We never knew exactly when she would arrive. As she used to say, “When the spirit moves me I get in my car, fill up the tank and start driv’n.”
By herself, she would drive from Saskatchewan to wherever we were living at the time. It was like the moment her car pulled up, a spell was cast over our family. A spell of wonderment, excitement and joy. Sometimes it felt like I lived for Grandma Tilly’s visits.
Each morning I would awake full of anticipation, as I knew a day of adventure awaited me. She taught me how to hook a worm on my fishing rod, how to snare a rabbit, how to hold a baseball bat, how to load a pipe with tobacco so that it would be easy to smoke but not burn the tobacco too fast, and how to stitch the hem on my pants. When I think back, though, perhaps it wasn’t the things I learned to do from Grandma Tilly that have impacted my life the most. Instead it was what I learned from how she lived her life. I learned the importance of keeping our word to people, about telling the truth and always, treating people with dignity and respect—whether they deserved it or not.
Every night after dinner, we’d sit outside and she would pull out her pipe bag and load her pipe for her evening smoke. I can still smell the scent of her tobacco, different from what people smoke today. Grandma Tilly grew her own tobacco. Each winter she would start with 8 seeds; she grew 4 plants for her personal tobacco and 4 plants for use in ceremony, and to make offerings with. She started the plants in the house and would then transfer them to her garden at full moon in May. They were often the most beautiful plants in the garden, especially when they flowered. Thanksgiving Weekend was always tobacco harvesting time for Grandma Tilly and she was known to miss many a turkey dinner because she was in the barn so tenderly and methodically harvesting her tobacco plants.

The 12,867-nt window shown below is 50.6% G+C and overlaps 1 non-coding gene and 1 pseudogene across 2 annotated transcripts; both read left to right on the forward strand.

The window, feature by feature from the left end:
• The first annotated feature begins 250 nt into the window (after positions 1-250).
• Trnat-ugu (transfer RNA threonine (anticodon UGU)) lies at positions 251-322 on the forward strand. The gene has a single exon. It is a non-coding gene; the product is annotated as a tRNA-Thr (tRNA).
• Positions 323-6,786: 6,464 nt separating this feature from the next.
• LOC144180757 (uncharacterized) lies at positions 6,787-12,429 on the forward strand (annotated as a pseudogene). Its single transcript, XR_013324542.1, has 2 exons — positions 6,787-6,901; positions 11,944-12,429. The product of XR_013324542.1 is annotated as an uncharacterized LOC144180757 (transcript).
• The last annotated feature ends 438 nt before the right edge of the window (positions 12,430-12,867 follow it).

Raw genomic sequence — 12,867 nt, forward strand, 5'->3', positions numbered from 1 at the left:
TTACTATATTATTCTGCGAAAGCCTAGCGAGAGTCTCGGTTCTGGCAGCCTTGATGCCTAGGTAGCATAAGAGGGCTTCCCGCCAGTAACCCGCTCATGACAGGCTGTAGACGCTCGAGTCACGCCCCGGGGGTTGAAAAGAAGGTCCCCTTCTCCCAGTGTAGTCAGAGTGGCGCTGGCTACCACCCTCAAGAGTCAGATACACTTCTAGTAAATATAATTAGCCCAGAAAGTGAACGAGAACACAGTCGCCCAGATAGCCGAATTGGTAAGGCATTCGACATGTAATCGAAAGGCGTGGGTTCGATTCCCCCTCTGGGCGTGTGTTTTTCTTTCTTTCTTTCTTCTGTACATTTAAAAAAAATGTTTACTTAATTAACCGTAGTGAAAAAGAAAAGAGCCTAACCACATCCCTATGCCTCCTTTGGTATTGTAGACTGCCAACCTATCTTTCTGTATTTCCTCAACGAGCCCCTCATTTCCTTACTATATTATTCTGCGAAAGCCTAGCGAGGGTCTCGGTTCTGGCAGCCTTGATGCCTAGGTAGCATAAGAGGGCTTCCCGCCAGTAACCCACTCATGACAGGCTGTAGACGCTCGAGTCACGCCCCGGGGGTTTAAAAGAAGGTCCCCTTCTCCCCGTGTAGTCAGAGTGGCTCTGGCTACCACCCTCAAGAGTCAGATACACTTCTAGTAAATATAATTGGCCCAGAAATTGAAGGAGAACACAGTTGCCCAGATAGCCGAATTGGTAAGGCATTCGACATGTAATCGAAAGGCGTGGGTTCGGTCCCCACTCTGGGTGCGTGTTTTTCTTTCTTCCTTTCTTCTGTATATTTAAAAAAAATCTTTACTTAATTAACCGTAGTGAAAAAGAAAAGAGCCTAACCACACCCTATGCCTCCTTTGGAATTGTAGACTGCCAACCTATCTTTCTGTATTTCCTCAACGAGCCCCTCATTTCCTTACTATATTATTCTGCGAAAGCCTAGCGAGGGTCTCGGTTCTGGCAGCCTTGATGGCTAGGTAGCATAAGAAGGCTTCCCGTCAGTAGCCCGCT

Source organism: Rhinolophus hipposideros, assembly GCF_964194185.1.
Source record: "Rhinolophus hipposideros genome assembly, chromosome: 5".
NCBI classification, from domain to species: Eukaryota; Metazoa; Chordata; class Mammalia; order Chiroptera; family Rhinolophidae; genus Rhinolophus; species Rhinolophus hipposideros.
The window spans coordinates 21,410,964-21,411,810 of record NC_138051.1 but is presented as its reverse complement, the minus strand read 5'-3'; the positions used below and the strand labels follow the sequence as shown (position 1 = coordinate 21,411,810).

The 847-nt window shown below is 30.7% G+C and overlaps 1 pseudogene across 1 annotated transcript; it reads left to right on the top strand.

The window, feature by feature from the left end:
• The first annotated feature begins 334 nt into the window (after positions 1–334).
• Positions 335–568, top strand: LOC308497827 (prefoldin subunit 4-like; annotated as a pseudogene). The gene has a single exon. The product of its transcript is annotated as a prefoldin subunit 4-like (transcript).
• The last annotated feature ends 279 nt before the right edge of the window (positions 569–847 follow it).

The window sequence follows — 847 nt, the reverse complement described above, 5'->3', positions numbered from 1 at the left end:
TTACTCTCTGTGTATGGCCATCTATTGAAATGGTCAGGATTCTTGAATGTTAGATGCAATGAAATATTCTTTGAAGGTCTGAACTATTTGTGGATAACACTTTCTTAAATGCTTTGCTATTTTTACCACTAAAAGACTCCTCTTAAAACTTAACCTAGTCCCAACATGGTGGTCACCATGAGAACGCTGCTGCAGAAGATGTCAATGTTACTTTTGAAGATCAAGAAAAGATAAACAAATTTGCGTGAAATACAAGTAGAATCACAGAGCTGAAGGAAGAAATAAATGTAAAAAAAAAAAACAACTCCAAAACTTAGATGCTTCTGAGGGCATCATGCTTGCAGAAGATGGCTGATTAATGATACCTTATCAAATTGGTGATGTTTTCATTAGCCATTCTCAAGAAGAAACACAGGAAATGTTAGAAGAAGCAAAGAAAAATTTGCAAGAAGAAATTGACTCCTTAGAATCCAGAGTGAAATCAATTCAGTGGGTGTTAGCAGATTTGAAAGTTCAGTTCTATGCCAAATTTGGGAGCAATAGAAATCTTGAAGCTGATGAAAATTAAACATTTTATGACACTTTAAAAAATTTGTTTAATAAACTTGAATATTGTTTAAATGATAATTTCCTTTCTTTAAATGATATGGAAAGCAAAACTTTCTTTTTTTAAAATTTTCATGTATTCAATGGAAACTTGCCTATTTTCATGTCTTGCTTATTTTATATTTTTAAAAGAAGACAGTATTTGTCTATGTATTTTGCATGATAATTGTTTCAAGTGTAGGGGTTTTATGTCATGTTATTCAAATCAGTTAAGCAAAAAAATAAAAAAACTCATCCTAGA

“Come ‘ere little Tilly, gather under my wing and let’s talk about the day,” she’d say. I’d skootch a bit closer and she would tuck me close to her and wrap her arm around me. Although she had a gift of making everyone feel important and unique, it was these moments that I felt like the most special person in the world. Grandma Tilly and I would go over the escapades of our day and she’d ask me, “Wha’d you learn today?” and “What was the best part of your day?”
In so many ways, Grandma Tilly was ahead of her time. She was feisty, charismatic, funny, had wicked aim with a sling shot and was known to match any man shot to shot with whiskey. She was well-read and a University graduate; which for her age and especially as an Indian woman at that time, is remarkable unto itself. After she gave birth to her fourth of thirteen children, she gave up her dream of becoming a Doctor and focused on raising her family and running the family farm. She wasn’t simply full of love, kindness and joy…she was love, kindness and joy.
One night Grandma Tilly and I were sitting outside and she was having her evening pipe. “You know lil’ Tilly, I was about as old as you are now when I first started learn’n about books.”
“Really?” I asked, “Didn’t you have to go to school?”